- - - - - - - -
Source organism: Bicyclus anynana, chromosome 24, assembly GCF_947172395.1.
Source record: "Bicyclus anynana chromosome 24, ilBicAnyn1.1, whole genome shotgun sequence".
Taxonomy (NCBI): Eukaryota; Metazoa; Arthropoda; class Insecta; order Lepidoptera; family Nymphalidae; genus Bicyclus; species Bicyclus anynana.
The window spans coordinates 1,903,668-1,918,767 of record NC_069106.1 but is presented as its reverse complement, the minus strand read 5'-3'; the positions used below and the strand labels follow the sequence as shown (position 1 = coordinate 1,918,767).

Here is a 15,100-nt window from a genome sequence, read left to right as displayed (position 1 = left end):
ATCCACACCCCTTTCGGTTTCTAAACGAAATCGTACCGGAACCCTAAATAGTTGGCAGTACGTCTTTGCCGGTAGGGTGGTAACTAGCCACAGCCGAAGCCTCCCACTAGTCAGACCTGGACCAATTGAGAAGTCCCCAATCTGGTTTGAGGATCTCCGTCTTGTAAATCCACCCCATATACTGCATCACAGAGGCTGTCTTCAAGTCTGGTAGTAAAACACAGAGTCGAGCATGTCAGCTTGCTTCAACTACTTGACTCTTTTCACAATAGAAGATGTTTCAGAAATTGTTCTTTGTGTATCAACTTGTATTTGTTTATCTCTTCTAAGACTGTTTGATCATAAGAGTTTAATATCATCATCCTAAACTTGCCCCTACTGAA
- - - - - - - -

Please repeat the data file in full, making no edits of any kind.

Source organism: Bicyclus anynana, chromosome 24, assembly GCF_947172395.1.
Source record: "Bicyclus anynana chromosome 24, ilBicAnyn1.1, whole genome shotgun sequence".
Taxonomy (NCBI): Eukaryota; Metazoa; Arthropoda; class Insecta; order Lepidoptera; family Nymphalidae; genus Bicyclus; species Bicyclus anynana.
The window spans coordinates 1,903,668-1,918,767 of record NC_069106.1 but is presented as its reverse complement, the minus strand read 5'-3'; the positions used below and the strand labels follow the sequence as shown (position 1 = coordinate 1,918,767).

Here is a 15,100-nt window from a genome sequence, read left to right as displayed (position 1 = left end):
ATCCACACCCCTTTCGGTTTCTAAACGAAATCGTACCGGAACCCTAAATAGTTGGCAGTACGTCTTTGCCGGTAGGGTGGTAACTAGCCACAGCCGAAGCCTCCCACTAGTCAGACCTGGACCAATTGAGAAGTCCCCAATCTGGTTTGAGGATCTCCGTCTTGTAAATCCACCCCATATACTGCATCACAGAGGCTGTCTTCAAGTCTGGTAGTAAAACACAGAGTCGAGCATGTCAGCTTGCTTCAACTACTTGACTCTTTTCACAATAGAAGATGTTTCAGAAATTGTTCTTTGTGTATCAACTTGTATTTGTTTATCTCTTCTAAGACTGTTTGATCATAAGAGTTTAATATCATCATCCTAAACTTGCCCCTACTGAA